Alexandria’s health and prosperity depend on clean waterways, and clean waterways depend on a well-functioning wastewater system. The Potomac River and its tributaries receive the cleaned water treated to the highest standards at our wastewater treatment plant. Our goal is to protect public and environmental health and keep our waterways clean.
Alexandria Renew Enterprises (AlexRenew), a public authority serving about 300,000 residents and businesses in Alexandria and parts of Fairfax County, cleans our community’s used water daily. For 67 years, AlexRenew has invested almost $1 billion in upgrades to improve water quality, treatment capacity, and processing efficiency. In the past year, AlexRenew has been charged with the new treatment responsibility of mitigating the outdated combined sewer system that serves five percent of Alexandria, and addressing the extra flows entering our separated sewers in the west end. As a result, in the coming months, we will all see a rate increase in our sewer bills.
Rates are rising for several reasons. First, AlexRenew’s wastewater facilities require ongoing improvements to meet the increased federal requirements for treating wastewater. Second, AlexRenew is working with the City and Fairfax County to address the extra flows that enter the plant when it rains or area soil is saturated from leaking wastewater laterals and utility holes. Our Fairfax County partners will fund their share of the remediation work for the management of their extra flows at AlexRenew.
Lastly, AlexRenew is working with the City to tackle a legacy problem — the remediation of a combined sewer system in older parts of Alexandria, where millions of gallons of sewage mixed with rainwater discharge into the Potomac during wet weather events.
The solution to the combined sewer overflow and the extra flows that enter the separate sanitary sewers is a program called “RiverRenew,” which is being managed by AlexRenew in partnership the City. RiverRenew involves the construction of a tunnel system that will capture the flows from the combined sewers and upgrades at the wastewater plant to accommodate these flows.
RiverRenew is currently estimated to cost $370-$555 million. Its design and construction will be funded largely by rate increases for the Alexandria residents and businesses who are daily users of the system. Rates are expected to increase approximately 13 percent in the next year and 11 percent in the year after.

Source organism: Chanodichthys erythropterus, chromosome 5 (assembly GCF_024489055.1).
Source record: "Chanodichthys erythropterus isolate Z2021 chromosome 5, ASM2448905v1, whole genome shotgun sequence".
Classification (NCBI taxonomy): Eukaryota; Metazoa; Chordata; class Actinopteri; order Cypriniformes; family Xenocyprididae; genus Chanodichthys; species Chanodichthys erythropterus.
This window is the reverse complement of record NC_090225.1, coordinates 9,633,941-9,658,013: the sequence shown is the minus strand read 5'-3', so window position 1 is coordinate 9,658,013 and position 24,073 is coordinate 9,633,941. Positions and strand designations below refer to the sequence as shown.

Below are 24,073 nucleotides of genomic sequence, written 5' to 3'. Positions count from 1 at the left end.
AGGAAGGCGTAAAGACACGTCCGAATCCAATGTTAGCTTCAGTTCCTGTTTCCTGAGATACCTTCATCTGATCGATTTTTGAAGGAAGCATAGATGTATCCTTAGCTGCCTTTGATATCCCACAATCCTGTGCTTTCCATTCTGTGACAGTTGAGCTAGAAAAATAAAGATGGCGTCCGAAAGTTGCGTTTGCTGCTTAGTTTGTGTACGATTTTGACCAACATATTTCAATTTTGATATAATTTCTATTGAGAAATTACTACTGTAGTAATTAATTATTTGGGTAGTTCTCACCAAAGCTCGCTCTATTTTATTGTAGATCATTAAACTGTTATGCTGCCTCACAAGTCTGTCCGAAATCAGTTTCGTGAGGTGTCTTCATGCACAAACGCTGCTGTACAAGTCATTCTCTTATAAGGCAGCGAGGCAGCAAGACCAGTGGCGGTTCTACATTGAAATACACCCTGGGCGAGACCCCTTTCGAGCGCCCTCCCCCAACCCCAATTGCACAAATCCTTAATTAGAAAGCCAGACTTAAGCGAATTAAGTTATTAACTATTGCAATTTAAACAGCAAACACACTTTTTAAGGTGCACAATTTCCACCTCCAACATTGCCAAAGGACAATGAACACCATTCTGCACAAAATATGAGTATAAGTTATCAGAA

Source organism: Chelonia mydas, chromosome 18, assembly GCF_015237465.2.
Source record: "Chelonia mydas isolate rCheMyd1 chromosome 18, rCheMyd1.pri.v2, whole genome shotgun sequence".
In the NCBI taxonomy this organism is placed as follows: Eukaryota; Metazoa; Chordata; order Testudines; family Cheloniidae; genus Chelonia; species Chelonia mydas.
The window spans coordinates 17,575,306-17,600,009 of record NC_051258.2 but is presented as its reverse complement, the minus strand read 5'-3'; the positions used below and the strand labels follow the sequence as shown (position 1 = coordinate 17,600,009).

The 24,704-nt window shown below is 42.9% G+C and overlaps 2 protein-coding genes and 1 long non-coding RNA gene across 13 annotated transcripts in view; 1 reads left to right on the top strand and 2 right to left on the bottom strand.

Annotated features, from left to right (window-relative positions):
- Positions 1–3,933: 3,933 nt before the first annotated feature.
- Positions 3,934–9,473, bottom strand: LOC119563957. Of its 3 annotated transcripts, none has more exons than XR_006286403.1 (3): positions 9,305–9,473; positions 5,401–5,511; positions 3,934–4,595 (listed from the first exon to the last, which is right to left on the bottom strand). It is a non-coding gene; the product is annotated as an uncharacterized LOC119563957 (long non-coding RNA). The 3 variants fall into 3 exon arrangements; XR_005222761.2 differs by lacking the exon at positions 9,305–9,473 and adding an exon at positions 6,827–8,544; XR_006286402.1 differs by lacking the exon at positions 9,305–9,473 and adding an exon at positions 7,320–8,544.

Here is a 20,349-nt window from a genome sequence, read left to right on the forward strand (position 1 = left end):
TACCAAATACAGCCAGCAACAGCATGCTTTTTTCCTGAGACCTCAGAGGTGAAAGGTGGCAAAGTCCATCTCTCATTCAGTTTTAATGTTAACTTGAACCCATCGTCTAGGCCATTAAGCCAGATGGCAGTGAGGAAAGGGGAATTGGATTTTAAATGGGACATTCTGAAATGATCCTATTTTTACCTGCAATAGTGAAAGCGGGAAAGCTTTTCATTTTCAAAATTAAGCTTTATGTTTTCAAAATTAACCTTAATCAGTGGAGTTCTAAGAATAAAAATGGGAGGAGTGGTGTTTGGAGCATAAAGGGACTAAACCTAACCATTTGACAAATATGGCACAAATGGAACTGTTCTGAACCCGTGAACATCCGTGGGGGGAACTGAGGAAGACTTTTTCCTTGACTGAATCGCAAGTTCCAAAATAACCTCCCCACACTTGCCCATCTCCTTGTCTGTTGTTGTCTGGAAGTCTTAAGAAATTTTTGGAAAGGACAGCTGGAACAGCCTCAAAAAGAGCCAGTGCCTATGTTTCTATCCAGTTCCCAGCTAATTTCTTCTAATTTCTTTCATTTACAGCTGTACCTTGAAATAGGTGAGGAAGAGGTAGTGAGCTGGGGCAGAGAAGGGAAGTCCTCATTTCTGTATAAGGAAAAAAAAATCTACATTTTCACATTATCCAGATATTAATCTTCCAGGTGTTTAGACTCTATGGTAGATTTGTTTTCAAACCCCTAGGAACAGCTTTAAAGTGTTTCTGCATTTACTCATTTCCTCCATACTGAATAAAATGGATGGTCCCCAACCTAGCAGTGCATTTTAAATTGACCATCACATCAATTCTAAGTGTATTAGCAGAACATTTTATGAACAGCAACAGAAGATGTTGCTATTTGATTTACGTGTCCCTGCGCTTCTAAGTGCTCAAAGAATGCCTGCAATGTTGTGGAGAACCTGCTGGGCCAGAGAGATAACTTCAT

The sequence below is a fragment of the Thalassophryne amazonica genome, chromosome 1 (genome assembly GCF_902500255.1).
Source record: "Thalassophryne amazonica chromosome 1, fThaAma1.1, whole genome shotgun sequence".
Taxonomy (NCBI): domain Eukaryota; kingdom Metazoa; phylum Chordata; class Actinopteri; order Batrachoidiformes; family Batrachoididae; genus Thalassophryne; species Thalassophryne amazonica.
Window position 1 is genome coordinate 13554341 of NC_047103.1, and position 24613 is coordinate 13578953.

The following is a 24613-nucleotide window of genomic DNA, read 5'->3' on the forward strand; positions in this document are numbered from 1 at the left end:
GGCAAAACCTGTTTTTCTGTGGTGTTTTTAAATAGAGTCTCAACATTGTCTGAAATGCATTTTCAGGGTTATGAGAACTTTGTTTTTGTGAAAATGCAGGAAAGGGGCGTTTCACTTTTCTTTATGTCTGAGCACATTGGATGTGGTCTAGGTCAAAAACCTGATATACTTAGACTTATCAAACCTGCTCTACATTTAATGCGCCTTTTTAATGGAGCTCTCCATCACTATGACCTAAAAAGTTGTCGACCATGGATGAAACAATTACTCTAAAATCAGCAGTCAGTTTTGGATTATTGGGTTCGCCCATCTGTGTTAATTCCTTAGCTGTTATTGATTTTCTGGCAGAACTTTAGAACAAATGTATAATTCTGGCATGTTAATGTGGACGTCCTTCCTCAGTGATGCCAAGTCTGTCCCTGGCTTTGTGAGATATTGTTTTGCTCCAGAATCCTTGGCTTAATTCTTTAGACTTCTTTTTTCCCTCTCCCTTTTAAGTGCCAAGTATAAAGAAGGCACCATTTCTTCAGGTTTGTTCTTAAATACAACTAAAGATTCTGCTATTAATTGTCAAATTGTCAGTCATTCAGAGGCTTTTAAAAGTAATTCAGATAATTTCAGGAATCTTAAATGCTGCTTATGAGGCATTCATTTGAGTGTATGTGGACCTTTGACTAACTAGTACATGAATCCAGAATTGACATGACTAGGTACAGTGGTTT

We have been fortunate to receive a grant of $25 million from the Commonwealth of Virginia in acknowledgement of the needed state and local partnership to complete this massive infrastructure program. We are thankful to Governor Northam for proposing the funding and to our local delegation for securing the critical support necessary to obtain this grant for RiverRenew in this year’s state budget, including Sen. Richard Saslaw, Sen. George Barker, Sen. Adam Ebbin, Del. Charniele Herring, and Del. Mark Levine. We will work to secure additional state funding in the future as the progress of this major infrastructure project continues.
Rate policy is determined by AlexRenew’s City Council-appointed Board of Directors, five community members who live in Alexandria and pay the same bills we all do. The Board calculates rate increases on a four-point philosophy: 1) fiscal responsibility to cover AlexRenew’s costs of service; 2) transparency and appropriate public notice and input; 3) compassion through payment flexibility options; and 4) diligent planning and projections to avoid drastic increases year after year.
The Potomac River and its tributaries are natural assets that promote Alexandria’s commercial viability, protect public health, encourage recreation, and enhance our quality of life. Investing in our wastewater system ensures the preservation of these vital natural resources. Our water sources and services are another way we are all connected and are systems we all share and invest in together.
We invite you to attend an Open House on Sunday, April 28, from 3 p.m. to 5 p.m., at the AlexRenew Environmental Center (1800 Limerick St.), to learn more about the need for your investment in the health of our waterways.